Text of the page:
The C.A.M. Report
Complementary and Alternative Medicine: Fair, Balanced, and to the Point
  • About this web log

    This blog ran from 2006 to 2016 and was intended as an objective and dispassionate source of information on the latest CAM research. Since my background is in pharmacy and allopathic medicine, I view all CAM as advancing through the development pipeline to eventually become integrated into mainstream medical practice. Some will succeed while others fail. But all are treated fairly here.

  • About the author

    John Russo, Jr., PharmD, is president of The MedCom Resource, Inc. Previously, he was senior vice president of medical communications at, a complementary and alternative medicine website.

  • Common sense considerations

    The material on this weblog is for informational purposes. It is not medical advice or counsel. Be smart, consult your health professional before using CAM.

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  • Recent Comments

    Risk of kidney stones with calcium and vitamin D

    The Women’s Health Initiative reported a 17% excess in urinary tract stone formation with calcium + vitamin D supplements.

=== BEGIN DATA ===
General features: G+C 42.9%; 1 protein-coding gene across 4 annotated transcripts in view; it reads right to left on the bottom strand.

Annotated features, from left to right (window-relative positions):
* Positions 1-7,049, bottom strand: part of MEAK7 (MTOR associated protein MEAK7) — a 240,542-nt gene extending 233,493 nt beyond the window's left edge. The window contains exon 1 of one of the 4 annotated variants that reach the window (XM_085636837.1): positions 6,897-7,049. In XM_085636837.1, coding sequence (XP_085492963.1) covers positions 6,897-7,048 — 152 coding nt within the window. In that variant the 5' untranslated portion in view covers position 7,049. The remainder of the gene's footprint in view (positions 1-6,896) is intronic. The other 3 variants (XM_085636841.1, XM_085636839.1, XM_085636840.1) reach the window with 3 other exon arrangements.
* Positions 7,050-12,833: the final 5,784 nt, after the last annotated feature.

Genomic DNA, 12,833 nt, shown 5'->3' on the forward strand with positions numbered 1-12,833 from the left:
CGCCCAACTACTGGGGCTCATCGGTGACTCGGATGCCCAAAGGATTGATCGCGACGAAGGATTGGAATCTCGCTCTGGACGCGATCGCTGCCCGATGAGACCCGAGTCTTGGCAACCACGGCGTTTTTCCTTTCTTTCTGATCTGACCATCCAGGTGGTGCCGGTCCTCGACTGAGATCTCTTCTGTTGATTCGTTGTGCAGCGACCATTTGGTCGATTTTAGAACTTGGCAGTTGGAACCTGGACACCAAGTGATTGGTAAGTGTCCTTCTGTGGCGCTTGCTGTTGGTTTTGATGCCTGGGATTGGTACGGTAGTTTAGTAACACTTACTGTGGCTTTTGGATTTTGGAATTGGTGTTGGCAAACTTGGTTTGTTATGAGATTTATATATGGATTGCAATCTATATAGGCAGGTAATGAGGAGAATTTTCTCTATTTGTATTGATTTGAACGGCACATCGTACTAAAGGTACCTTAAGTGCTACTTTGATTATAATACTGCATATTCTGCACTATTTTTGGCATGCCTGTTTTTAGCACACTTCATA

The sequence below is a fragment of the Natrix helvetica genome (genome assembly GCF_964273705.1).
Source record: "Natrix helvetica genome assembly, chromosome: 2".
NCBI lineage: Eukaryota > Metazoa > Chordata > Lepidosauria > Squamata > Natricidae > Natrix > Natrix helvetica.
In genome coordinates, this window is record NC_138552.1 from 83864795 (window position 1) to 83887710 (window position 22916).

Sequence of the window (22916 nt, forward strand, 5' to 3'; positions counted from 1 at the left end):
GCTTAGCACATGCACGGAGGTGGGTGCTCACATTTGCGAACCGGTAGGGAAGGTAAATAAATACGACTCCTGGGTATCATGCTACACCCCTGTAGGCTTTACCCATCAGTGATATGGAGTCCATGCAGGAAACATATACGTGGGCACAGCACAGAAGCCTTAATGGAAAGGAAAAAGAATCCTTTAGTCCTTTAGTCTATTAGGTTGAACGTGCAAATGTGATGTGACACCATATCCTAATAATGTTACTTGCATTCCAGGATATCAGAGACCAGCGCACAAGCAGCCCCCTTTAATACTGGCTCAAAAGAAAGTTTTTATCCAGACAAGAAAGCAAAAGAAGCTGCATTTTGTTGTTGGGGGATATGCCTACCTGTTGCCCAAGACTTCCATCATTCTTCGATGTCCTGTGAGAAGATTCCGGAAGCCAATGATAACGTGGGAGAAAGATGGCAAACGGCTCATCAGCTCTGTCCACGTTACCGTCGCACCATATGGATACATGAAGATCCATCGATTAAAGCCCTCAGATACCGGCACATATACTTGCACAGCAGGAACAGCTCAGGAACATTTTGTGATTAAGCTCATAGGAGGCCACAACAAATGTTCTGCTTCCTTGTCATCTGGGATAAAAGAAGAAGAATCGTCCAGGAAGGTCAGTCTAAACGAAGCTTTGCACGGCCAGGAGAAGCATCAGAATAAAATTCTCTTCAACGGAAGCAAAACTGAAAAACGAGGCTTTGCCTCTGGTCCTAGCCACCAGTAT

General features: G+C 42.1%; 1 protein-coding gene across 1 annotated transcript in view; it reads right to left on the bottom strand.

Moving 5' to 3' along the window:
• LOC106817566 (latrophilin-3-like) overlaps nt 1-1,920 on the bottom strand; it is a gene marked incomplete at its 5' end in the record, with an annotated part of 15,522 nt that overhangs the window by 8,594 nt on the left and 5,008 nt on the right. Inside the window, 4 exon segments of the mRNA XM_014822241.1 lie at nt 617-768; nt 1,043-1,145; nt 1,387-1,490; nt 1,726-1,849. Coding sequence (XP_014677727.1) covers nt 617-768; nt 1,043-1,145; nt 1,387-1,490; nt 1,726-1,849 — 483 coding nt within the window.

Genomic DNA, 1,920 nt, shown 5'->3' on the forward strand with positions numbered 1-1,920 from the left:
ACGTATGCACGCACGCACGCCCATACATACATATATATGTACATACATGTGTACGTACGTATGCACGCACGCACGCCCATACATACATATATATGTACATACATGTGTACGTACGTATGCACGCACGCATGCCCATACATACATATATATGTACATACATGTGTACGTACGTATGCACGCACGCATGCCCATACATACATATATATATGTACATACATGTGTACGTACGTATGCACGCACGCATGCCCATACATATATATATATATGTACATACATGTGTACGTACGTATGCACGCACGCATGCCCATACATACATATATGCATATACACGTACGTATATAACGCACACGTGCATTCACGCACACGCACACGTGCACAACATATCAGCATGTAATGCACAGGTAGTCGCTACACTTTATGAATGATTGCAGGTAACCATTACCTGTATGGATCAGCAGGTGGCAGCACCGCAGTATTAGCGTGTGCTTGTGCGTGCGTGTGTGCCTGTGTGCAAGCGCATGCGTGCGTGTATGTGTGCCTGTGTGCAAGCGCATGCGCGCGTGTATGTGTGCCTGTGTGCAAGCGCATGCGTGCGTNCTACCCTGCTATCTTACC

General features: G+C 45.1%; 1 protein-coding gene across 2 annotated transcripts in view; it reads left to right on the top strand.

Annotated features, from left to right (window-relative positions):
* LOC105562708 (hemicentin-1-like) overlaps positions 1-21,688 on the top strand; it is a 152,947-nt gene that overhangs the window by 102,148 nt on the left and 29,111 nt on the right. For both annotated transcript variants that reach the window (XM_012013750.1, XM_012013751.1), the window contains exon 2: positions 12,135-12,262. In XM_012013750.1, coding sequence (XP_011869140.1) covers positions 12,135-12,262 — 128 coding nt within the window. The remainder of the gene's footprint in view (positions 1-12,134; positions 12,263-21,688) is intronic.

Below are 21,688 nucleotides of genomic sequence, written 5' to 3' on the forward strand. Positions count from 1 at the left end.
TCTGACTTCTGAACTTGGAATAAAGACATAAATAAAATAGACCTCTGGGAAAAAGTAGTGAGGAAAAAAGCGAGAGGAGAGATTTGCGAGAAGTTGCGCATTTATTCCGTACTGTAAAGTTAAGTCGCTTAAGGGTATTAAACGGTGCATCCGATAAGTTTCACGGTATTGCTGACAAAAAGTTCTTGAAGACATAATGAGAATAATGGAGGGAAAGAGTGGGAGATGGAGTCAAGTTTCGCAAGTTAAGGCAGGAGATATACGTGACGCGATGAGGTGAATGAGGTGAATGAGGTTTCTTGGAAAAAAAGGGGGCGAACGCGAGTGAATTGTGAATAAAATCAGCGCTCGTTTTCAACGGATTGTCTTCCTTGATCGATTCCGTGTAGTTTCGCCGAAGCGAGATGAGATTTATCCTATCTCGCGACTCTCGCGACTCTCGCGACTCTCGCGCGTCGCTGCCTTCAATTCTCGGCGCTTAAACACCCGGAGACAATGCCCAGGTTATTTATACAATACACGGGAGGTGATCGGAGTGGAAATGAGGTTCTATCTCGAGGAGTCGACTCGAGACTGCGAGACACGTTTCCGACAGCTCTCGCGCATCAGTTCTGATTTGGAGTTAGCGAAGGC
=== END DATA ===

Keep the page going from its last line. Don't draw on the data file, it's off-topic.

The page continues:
Now, researchers in the US evaluated whether this risk might be modified by certain patient characteristics.

    First, the details.

    • 7 years of records from 36,282 postmenopausal women  were reviewed.
    • Treatment was 500 mg calcium carbonate + 200 IU vitamin D3 twice daily or matching placebo.
    • The incidence of urinary tract stones was determined.

    And, the results.

    • The incidence of self-reported and clinically diagnosed urinary tract stones was more common in the calcium + vitamin D group than in the placebo group.
      • 449 women in the calcium + vitamin D group and 381 women in the placebo group reported a stone.
    • Demographic, anthropomorphic (body type), dietary, and other hypothesized risk factors had no measurable effect.
    • Neither the total calcium intake nor the use of calcium supplements at the start of the study was associated with the risk of stones.

    The bottom line?

    The authors concluded, “Daily supplementation with calcium + vitamin D for 7 years was associated with an increase in the number of self-reported urinary tract stones.”

    The findings suggest that despite the widespread prevalence of vitamin D deficiency, treatment should be undertaken with care and with medical supervision.

    6/20/11 21:03 JR

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